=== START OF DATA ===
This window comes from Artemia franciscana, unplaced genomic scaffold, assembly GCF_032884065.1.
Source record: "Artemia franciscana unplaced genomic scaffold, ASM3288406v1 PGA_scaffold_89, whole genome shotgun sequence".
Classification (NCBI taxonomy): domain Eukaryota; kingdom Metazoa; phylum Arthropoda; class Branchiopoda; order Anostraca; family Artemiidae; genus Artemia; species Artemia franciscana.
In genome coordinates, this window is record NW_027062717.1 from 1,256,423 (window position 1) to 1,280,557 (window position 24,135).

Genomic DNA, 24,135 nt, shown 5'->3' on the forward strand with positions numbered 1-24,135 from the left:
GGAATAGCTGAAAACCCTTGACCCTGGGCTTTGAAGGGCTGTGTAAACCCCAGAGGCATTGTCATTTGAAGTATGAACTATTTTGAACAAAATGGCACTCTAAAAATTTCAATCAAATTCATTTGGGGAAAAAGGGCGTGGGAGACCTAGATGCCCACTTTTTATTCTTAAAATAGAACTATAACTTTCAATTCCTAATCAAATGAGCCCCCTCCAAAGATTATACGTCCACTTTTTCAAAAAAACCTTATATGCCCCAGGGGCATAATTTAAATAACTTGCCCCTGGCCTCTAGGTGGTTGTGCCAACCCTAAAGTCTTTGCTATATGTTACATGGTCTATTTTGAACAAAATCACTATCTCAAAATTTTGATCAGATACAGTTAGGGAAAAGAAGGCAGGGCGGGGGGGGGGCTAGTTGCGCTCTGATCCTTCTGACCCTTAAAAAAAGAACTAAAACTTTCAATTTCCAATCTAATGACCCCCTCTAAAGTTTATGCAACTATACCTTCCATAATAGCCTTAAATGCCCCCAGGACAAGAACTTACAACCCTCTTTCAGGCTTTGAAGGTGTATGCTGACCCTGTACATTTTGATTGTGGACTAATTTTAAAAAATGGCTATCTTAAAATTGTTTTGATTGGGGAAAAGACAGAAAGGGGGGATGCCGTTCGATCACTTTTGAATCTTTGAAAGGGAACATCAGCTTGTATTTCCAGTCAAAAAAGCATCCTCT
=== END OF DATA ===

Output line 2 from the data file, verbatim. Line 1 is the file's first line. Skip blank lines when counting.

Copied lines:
Source record: "Artemia franciscana unplaced genomic scaffold, ASM3288406v1 PGA_scaffold_89, whole genome shotgun sequence".